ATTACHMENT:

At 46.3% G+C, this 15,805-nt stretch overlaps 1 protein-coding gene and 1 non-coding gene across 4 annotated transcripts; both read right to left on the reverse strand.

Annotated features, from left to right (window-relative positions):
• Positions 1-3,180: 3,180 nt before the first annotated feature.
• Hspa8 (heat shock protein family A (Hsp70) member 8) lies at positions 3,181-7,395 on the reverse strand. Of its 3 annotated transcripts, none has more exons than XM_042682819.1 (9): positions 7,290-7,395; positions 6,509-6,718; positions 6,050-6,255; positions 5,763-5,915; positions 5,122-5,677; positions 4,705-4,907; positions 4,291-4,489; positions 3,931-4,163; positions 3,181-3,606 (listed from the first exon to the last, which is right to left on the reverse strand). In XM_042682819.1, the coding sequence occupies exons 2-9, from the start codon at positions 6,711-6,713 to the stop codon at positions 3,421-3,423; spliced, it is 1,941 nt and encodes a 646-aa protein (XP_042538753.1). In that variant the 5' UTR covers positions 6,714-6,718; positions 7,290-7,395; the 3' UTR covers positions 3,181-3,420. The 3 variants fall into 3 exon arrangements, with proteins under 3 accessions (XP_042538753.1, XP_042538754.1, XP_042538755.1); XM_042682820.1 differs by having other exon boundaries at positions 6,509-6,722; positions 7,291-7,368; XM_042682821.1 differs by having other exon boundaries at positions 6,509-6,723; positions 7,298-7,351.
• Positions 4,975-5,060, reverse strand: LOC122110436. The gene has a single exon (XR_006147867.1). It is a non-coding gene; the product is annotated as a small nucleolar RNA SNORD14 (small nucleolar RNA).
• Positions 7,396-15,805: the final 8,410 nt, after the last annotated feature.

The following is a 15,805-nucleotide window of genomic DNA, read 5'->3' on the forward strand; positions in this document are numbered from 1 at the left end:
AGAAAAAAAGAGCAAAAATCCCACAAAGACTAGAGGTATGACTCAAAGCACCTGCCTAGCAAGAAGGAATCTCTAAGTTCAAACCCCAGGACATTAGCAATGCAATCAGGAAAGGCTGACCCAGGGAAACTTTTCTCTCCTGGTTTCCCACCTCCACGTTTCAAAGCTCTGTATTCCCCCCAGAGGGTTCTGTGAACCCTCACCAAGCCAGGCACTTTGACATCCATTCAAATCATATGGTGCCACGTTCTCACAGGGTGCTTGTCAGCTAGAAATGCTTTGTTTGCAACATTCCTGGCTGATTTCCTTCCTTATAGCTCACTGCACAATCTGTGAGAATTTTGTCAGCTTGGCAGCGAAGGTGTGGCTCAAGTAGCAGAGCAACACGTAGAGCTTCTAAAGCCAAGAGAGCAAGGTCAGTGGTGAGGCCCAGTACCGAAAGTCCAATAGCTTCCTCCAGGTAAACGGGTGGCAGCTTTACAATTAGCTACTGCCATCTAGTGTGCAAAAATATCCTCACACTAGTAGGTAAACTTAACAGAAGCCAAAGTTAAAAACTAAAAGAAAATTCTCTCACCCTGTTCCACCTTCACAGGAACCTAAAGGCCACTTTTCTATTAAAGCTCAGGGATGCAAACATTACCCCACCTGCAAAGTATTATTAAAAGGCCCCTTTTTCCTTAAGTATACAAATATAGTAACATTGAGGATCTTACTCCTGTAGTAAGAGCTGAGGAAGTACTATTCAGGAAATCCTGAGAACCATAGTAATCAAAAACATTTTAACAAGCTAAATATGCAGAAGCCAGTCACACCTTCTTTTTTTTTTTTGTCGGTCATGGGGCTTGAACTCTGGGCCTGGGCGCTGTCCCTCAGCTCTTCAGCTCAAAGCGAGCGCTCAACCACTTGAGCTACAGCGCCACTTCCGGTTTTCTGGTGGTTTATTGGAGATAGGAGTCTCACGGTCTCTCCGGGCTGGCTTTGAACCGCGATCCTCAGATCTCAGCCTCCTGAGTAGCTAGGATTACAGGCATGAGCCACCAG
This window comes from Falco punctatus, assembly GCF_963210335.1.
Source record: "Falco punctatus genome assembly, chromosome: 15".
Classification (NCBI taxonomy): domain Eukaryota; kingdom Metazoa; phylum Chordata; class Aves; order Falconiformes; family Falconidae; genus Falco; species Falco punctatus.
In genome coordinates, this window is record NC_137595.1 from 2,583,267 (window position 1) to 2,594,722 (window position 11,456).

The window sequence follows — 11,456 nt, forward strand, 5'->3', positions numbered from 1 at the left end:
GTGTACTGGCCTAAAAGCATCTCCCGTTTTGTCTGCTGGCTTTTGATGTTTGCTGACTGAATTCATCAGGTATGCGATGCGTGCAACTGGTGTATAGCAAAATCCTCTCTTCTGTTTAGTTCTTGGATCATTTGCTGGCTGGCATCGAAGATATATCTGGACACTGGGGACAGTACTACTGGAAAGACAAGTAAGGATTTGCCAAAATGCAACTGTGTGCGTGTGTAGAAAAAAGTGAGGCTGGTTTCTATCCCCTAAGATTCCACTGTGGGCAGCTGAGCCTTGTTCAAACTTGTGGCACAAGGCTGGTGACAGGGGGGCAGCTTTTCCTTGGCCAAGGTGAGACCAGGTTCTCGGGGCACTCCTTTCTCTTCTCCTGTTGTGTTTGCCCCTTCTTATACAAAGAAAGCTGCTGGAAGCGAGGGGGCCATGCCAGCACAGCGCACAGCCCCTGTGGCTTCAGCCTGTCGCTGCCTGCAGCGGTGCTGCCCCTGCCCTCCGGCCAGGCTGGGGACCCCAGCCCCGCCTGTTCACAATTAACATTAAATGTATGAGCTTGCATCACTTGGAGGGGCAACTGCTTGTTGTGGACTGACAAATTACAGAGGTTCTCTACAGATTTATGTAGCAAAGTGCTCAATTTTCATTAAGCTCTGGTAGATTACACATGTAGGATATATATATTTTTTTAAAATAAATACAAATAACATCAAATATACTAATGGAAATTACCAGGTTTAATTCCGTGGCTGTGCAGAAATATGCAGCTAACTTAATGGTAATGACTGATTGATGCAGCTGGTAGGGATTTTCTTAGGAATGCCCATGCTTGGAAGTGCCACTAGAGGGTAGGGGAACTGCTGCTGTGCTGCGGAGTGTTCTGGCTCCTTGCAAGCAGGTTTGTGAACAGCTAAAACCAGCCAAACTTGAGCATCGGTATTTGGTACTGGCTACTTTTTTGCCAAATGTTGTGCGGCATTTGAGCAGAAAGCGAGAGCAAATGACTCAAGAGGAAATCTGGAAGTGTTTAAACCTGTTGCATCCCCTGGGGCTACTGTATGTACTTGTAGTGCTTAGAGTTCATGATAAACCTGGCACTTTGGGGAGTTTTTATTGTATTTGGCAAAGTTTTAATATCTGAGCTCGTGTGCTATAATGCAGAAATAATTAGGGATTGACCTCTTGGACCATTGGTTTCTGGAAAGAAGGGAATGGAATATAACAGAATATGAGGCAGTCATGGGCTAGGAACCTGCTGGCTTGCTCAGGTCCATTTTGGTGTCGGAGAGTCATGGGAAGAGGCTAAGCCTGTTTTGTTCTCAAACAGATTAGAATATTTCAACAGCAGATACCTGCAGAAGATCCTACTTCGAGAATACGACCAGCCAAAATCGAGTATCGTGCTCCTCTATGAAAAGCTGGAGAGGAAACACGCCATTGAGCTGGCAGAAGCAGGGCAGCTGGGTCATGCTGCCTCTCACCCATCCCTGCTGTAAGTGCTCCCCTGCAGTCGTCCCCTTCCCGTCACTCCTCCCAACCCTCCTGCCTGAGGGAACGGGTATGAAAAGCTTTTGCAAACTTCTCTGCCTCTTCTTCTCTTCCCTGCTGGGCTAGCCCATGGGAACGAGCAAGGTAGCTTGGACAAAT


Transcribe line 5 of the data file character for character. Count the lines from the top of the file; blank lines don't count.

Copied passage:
• Positions 4,975-5,060, reverse strand: LOC122110436. The gene has a single exon (XR_006147867.1). It is a non-coding gene; the product is annotated as a small nucleolar RNA SNORD14 (small nucleolar RNA).